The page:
An interesting take on transparency in China…

Media reports of the worst air pollution ever recorded in China’s capital Beijing, over the weekend of January 12-13 2013, have added urgency to a question that shadows China’s economic rise: how will the evolving Chinese state balance economic growth with increasing social pressure for better environmental management?

Yeling Tan offers clues to possible answers in her article  “Transparency without Democracy: The Unexpected Effects of China’s Environmental Disclosure Policy,” recently published by Governance. Conventional wisdom, said Tan in an interview, “is that transparency, accountability and democracy all move in the same direction.”

Her article re-examines the relationship among these concepts in the non-democratic context of contemporary China, and highlights some unexpected routes to improved outcomes, like pressure from multinational corporations (MNCs) that now use pollution data to monitor their Chinese suppliers.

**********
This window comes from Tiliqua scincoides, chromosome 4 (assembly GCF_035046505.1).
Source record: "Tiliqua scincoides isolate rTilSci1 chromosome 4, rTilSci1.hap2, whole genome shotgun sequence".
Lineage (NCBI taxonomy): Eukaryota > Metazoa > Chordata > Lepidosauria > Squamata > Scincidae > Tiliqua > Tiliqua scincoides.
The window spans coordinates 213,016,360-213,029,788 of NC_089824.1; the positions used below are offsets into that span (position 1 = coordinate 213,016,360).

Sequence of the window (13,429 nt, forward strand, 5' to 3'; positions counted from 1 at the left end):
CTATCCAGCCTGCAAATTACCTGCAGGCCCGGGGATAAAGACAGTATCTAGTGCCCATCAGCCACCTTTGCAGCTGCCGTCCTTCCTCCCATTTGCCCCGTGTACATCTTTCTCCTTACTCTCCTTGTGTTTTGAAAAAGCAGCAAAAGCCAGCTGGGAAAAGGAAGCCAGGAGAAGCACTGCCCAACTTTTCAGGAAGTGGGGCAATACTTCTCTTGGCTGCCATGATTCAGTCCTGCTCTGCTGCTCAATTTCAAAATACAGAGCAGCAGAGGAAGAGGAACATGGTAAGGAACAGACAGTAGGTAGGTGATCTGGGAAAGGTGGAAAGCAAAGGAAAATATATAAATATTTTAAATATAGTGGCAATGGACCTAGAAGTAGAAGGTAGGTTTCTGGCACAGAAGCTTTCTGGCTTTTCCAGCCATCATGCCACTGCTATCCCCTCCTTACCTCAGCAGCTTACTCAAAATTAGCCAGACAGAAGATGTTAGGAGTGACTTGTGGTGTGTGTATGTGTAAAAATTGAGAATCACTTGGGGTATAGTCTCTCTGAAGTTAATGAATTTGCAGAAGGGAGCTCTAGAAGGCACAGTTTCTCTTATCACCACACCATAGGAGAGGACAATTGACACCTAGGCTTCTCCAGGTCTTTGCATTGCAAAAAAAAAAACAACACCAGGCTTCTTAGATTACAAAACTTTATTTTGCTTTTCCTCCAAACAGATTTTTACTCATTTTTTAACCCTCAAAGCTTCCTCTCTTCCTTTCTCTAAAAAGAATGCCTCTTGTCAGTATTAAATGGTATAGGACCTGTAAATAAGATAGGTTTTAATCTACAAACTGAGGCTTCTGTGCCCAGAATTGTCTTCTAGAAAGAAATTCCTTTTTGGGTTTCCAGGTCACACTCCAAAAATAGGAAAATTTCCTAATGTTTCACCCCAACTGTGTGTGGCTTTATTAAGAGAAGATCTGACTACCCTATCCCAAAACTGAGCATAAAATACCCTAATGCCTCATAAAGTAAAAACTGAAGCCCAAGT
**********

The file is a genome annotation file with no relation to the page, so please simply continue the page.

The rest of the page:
“Information disclosure by itself won’t automatically lead to change,” said Tan, a doctoral candidate in the public policy program at Harvard’s Kennedy School of Government. In the article she analyzes the complex pathways through which the Chinese government’s 2008 Open Environmental Information (OEI) measures have impacted stakeholders such as citizens, businesses, and non-government organizations (NGOs) and MNCs.

Tan’s research for the article included three trips to China from 2009-2011, during which she interviewed academics, government officials, representatives of environmental NGOs and journalists to build a detailed picture of how the OEI regulations are being implemented in various cities and townships.

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